DIAPHRAGM ADAPTATIONS TO CHRONIC RESISTIVE LOADING

Project: Research project

Description

DESCRIPTION Long-term goal: In patients with chronic obstructive pulmonary diseases (COPD), respiratory muscle fatigue resistance must be increased to maintain ventilation in the face of chronic respiratory resistive loading (CRRL). Unfortunately, respiratory muscle strength is often not adequate to meet acute increases in resistive workload that occurs during clinical exacerbations. Our efforts are to understand the mechanisms by which the diaphragm adapts to CRRL and to provide a basis for a scientific approach to prevention and reversal of respiratory muscle dysfunction in COPD patients who require ventilatory support or whose spontaneous ventilatory capacity is insufficient for daily activities. Hypothesis 1: Given adequate blood flow, 2 factors important for fatigue resistance are: a) economy of ATP turnover, determined largely by myosin heavy chain (MHC) isoform composition, and b) mitochondrial oxidative phosphorylation capacity. This grant focuses on how these 2 factors are altered as the diaphragm adapts to CRRL. Using a model of long-term (6 mo) CRRL, we found the diaphragm, a mixed fiber type muscle and the principal inspiratory muscle, adapts by increasing number and cross-sectional area of type I, fatigue resistant fibers. I propose that shifts in MHC isoforms and thus fiber types are responsible for creating a performance paradox--increased fatigue resistance but decreased specific force. Specific aim 1: Determine effect of CRRL on diaphragm structure and MHC gene expression. Hypothesis 2: Increased fatigue resistance also requires a mechanism by which diaphragm mitochondrial oxidative phosphorylation is linked to cytosolic energy demands so that a steady state is maintained. In this same long-term CRRL model, we found an increase in diaphragm mitochondrial oxidative phosphorylation (state 3 resp.) capacity. I propose that the diaphragm adapts to CRRL with work related changes in mitochondrial oxidative phosphorylation capacity and that the primary control point is the enzyme ATP synthase. Specific aim 2: Determine the effect of CRRL on the control of diaphragm mitochondrial oxidative phosphorylation. Hypothesis 3: In COPD patients, adaptations leading to increased fatigue resistance remain favorable as long as strength exceeds demand. However, when the resistive load acutely increases during clinical exacerbations, strength is no longer adequate and ventilatory failure may ensue. I propose that respiratory muscle dysfunction in COPD patients results primarily from this (mal)adaptation. Specific aim 3: Determine effects of an acute increase in respiratory resistive load on the structure and function of diaphragm muscle already adapted to CRRL. Do prior adaptations make the diaphragm more or less susceptible to exercise-induced muscle injury?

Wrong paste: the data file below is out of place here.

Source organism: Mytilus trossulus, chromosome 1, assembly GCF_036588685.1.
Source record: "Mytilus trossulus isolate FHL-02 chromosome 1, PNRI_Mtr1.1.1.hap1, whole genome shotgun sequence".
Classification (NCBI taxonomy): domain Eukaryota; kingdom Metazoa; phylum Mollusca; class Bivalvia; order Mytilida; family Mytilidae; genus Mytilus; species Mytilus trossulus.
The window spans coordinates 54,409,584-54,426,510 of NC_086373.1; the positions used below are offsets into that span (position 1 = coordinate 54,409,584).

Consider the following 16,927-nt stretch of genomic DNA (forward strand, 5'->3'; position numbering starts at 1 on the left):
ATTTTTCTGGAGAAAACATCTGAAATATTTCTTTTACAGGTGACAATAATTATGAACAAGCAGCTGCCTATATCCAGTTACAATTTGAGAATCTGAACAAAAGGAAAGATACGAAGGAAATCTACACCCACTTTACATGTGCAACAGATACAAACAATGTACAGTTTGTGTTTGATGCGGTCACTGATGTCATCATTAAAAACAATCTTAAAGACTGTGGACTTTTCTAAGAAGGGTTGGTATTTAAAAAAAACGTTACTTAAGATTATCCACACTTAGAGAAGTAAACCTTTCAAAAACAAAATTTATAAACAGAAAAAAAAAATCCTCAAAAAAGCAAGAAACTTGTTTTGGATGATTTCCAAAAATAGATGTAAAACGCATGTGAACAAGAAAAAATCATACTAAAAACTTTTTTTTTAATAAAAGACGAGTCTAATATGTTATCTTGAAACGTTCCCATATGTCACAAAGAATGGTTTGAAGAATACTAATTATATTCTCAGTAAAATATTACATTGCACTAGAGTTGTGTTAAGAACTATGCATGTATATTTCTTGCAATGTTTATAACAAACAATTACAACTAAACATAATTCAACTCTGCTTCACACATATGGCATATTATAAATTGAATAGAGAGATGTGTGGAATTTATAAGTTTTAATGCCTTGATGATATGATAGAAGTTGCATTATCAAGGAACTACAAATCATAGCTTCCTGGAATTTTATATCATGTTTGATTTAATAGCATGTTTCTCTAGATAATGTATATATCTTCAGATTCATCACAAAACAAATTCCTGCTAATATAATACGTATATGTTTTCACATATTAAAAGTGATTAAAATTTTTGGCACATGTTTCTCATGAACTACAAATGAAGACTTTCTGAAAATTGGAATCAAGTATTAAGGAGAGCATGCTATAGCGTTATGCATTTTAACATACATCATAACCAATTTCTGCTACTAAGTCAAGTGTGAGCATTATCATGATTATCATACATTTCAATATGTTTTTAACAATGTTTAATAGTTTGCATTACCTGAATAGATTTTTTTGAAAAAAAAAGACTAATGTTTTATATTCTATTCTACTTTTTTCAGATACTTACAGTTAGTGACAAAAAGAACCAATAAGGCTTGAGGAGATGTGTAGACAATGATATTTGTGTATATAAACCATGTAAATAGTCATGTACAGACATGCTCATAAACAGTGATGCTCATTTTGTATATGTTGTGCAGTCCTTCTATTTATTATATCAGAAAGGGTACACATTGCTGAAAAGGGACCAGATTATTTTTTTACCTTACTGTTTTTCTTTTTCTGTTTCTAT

StatusFinished
Effective start/end date8/1/976/30/02

Funding

  • National Institutes of Health: $87,775.00
  • National Institutes of Health: $87,775.00
  • National Institutes of Health: $87,775.00
  • National Institutes of Health
  • National Institutes of Health

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Diaphragm
Oxidative Phosphorylation
Respiratory Muscles
Fatigue
Chronic Obstructive Pulmonary Disease
Myosin Heavy Chains
Muscles
Protein Isoforms
Adenosine Triphosphate
Muscle Fatigue
Organized Financing
Muscle Strength
Workload
Ventilation
Exercise
Gene Expression
Wounds and Injuries
Enzymes

ASJC

  • Medicine(all)